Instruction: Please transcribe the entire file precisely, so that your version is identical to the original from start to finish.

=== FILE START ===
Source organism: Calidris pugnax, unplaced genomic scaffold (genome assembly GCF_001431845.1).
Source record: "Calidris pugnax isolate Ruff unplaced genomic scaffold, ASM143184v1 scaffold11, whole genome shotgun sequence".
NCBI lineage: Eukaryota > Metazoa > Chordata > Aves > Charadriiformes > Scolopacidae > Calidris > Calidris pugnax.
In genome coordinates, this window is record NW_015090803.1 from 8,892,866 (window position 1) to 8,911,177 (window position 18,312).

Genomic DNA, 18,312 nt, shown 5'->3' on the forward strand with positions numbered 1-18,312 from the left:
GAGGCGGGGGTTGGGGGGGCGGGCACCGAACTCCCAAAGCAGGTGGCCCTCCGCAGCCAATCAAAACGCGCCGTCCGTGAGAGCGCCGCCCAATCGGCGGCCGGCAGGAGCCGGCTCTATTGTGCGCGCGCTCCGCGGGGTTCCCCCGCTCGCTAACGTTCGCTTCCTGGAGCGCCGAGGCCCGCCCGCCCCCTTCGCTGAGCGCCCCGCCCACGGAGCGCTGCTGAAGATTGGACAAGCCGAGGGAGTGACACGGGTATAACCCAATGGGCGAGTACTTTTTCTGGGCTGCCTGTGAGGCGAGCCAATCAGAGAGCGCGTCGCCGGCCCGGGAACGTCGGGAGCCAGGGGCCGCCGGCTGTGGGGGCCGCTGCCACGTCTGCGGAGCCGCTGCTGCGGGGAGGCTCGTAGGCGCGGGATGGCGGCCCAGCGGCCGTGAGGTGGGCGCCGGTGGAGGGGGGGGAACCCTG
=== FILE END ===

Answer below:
Source organism: Calidris pugnax, unplaced genomic scaffold (genome assembly GCF_001431845.1).
Source record: "Calidris pugnax isolate Ruff unplaced genomic scaffold, ASM143184v1 scaffold11, whole genome shotgun sequence".
NCBI lineage: Eukaryota > Metazoa > Chordata > Aves > Charadriiformes > Scolopacidae > Calidris > Calidris pugnax.
In genome coordinates, this window is record NW_015090803.1 from 8,892,866 (window position 1) to 8,911,177 (window position 18,312).

Genomic DNA, 18,312 nt, shown 5'->3' on the forward strand with positions numbered 1-18,312 from the left:
GAGGCGGGGGTTGGGGGGGCGGGCACCGAACTCCCAAAGCAGGTGGCCCTCCGCAGCCAATCAAAACGCGCCGTCCGTGAGAGCGCCGCCCAATCGGCGGCCGGCAGGAGCCGGCTCTATTGTGCGCGCGCTCCGCGGGGTTCCCCCGCTCGCTAACGTTCGCTTCCTGGAGCGCCGAGGCCCGCCCGCCCCCTTCGCTGAGCGCCCCGCCCACGGAGCGCTGCTGAAGATTGGACAAGCCGAGGGAGTGACACGGGTATAACCCAATGGGCGAGTACTTTTTCTGGGCTGCCTGTGAGGCGAGCCAATCAGAGAGCGCGTCGCCGGCCCGGGAACGTCGGGAGCCAGGGGCCGCCGGCTGTGGGGGCCGCTGCCACGTCTGCGGAGCCGCTGCTGCGGGGAGGCTCGTAGGCGCGGGATGGCGGCCCAGCGGCCGTGAGGTGGGCGCCGGTGGAGGGGGGGGAACCCTG